This morning I watched a program on 4OD entitled Scientologists at war, which detailed the experience of Marty Rathbun, an ex-member of the church of Scientology who has since been harassed for leaving the church and practising the religion independently. Before watching I was unaware of so called independent Scientologists but I suppose, like all religions, there are those people who will be called moderate and don’t follow their faith completely, preferring just to stick to the bits they approve of. This to me, rather than helping the issue, actually puts a reasonable face on idiocy and makes the idea of faith and believing whatever you choose to, despite evidence to the contrary, more acceptable.
Marty Rathbun is obviously well-intentioned. In the program he condemns the intimidation and frankly torture, that he himself once advocated and ordered as the number two guy in the church of Scientology, and rightly so. However, the program doesn’t say whether or not Marty still believes that an alien overlord named Xenu deposited frozen ‘thetans’ ie souls, on earth near volcanoes which were then destroyed by a series of nuclear explosions, forcing the thetans to inhabit human bodies which must then be purified by Scientology’s practice of ‘auditing’.
No I didn’t make that up, that’s actually the mythology underpinning Scientology. Apparently L Ron Hubbard wasn’t just a science fiction writer, he was a really bad one.
This is the crux of my point. Do we really think it’s acceptable to believe such nonsense? People should be allowed to of course, but it should be ridiculed whenever it’s brought up. As should the belief that a Palestinian Jew was born of a virgin and rose from the dead. Or that an Arab named Mohammed flew to heaven on a winged horse. Religion, all religions, without exception, have ridiculous stories at the heart of them and yet there is still a sense in society that it’s wrong to criticise someone’s religion. Why? We can criticise someone’s politics or their economics, but when it comes to religion, that’s out of bounds.
It’s funny too, how a Christian for example, will clearly laugh at the Scientology myth, but when you point out that their religion is based on the idea of virgin births, resurrections and people living to be 900 years old, they will defend it wholeheartedly. Scientology is no more crazy than Christianity, or Islam or Judaism or Hinduism, or any of the ancient religions you wish to choose; Greek, Roman, Egyptian etc etc, it’s just plain and simply more modern, and that’s it. Since the beginning of recorded history – defined by the invention of writing by the Sumerians around 6000 years ago – historians have managed to catalogue somewhere in the region of 3700 supernatural beings and 2870 of these can be considered gods. The only difference between me and a Christian therefore, is I don’t believe in 2870 gods and he doesn’t believe in 2869. A Christian feels exactly the same way about Zeus as I do about Yahweh.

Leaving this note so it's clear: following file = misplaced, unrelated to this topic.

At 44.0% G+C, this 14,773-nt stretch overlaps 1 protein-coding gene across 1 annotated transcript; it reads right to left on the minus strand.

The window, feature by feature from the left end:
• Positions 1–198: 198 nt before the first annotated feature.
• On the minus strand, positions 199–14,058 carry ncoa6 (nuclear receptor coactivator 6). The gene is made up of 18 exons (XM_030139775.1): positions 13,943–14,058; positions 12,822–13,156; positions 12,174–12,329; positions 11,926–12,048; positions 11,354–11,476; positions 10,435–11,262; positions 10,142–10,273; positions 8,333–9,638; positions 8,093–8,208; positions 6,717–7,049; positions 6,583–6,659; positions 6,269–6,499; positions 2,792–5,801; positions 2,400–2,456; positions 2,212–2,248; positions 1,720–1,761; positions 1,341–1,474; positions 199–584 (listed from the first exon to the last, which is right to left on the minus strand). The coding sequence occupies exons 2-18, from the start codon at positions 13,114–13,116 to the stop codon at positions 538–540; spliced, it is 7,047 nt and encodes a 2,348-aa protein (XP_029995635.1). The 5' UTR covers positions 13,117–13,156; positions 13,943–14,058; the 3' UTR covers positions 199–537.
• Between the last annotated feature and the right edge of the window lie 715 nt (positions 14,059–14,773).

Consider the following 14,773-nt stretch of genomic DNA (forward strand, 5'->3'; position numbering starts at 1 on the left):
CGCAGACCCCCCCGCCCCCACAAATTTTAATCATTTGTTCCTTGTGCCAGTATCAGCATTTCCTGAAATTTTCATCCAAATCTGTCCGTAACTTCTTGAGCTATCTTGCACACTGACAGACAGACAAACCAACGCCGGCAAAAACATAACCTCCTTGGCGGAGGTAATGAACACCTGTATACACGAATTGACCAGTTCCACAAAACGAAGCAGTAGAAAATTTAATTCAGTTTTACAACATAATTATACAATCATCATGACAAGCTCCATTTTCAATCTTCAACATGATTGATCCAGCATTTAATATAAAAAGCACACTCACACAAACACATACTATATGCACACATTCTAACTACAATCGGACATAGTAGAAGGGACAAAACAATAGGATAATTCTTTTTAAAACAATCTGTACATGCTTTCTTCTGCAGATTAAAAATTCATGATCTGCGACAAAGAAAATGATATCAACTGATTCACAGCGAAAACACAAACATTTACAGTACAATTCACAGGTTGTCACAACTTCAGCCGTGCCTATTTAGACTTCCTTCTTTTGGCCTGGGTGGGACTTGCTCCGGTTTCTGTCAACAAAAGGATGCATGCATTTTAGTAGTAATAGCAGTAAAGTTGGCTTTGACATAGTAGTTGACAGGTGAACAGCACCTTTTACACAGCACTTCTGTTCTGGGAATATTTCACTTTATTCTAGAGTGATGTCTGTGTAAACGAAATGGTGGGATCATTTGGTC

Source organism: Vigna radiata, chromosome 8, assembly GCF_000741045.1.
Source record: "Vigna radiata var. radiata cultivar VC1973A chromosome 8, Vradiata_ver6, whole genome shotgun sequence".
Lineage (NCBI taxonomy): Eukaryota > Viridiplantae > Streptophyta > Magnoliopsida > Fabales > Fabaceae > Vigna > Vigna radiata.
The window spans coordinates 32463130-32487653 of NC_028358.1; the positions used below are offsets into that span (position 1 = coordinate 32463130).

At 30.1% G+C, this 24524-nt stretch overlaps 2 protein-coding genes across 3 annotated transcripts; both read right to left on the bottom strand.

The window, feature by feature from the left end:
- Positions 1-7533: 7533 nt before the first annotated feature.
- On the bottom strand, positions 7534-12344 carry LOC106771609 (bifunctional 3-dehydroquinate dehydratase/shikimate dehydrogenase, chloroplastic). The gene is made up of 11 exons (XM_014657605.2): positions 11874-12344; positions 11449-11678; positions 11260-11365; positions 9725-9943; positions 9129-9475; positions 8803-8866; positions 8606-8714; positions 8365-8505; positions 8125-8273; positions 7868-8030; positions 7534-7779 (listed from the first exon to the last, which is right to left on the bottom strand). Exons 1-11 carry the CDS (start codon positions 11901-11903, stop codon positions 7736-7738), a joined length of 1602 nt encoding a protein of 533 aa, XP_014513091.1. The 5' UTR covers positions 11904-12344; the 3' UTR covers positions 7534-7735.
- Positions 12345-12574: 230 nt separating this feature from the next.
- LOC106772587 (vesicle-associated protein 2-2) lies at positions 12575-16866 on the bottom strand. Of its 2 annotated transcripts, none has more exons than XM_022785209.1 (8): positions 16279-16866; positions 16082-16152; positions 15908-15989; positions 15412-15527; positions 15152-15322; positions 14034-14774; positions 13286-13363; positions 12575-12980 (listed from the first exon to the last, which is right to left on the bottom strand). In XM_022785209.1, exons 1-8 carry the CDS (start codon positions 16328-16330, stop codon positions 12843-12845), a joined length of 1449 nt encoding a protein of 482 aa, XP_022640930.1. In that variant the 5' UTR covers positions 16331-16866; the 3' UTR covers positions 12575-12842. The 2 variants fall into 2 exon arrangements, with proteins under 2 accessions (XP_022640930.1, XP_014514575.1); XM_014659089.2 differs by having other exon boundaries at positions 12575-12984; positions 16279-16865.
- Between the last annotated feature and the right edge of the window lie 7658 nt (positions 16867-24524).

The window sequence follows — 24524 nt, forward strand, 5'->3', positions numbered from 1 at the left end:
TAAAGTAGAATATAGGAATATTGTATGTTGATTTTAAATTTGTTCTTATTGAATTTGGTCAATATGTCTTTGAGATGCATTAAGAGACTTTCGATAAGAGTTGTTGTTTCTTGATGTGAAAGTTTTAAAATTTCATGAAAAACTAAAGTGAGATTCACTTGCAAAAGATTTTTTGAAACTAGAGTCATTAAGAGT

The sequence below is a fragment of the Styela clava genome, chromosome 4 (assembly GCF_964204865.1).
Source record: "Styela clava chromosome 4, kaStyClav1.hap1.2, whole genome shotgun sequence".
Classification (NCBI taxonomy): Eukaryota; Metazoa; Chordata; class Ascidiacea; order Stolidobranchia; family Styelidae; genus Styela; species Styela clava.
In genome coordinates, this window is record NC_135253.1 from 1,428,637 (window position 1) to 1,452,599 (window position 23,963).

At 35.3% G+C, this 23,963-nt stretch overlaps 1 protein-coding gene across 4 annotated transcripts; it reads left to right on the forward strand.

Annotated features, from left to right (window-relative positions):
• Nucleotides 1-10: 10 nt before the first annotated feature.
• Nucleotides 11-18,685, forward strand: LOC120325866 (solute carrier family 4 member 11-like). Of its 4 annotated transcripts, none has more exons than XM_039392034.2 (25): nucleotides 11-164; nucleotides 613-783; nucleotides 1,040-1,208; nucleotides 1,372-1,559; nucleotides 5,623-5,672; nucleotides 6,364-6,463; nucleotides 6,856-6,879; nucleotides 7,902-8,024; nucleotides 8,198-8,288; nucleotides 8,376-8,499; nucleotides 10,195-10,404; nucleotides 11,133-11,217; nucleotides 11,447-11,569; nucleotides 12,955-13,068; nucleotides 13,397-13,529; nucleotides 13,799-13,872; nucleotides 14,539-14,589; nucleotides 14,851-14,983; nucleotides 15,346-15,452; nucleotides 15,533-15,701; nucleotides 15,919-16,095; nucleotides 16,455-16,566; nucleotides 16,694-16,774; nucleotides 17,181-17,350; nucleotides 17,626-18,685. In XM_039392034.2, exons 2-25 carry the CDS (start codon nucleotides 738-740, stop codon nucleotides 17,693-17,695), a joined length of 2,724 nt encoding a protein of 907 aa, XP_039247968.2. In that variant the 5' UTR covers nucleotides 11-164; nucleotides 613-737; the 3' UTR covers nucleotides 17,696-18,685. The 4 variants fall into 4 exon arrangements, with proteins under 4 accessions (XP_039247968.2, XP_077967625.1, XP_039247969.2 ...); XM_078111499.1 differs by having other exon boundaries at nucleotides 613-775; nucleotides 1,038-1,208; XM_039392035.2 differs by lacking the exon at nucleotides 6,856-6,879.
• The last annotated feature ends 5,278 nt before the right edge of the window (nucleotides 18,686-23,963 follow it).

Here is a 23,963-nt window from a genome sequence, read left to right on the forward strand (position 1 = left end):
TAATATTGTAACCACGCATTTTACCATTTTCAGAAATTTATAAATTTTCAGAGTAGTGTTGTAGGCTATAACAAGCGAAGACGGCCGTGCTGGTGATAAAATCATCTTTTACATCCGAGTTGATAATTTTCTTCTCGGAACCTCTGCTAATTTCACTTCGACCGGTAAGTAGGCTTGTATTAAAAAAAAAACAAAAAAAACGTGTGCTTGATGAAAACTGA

So yes, moderate religious people should be praised for condemning and ignoring the evil parts of their specific doctrine but that doesn’t mean that the bits in their particular holy book that don’t call for death or slavery or the worship of our alien overlords aren’t open to rational criticism either. By shaking off the evil bits they’ve only done half a job. Toss aside the pseudo-science, the metaphysics and the mythology too and think critically about the world! Embrace and wonder at the unknown. I’m going to finish this blog post with what is probably my favourite Christopher Hitchens quote:
“The offer of certainty, the offer of complete security, the offer of an impermeable faith that can’t give way, is the offer of something not worth having. I want to live my life taking the risk, all the time that I don’t know anything like enough yet. That I haven’t understood enough, that I can’t know enough, always hungrily operating on the margins of a potentially great harvest of future knowledge and wisdom, I wouldn’t have it any other way and I’d urge you to look at those who tell you that you’re dead ’til you believe as they do, (what a terrible thing to be telling to children) and that you can only live by accepting an absolute authority, don’t think of that as a gift. Think of it as a poison chalice, push it aside, no matter how tempting it is, take the risk of thinking for yourself. Much more happiness, truth, beauty and wisdom will come to you that way.”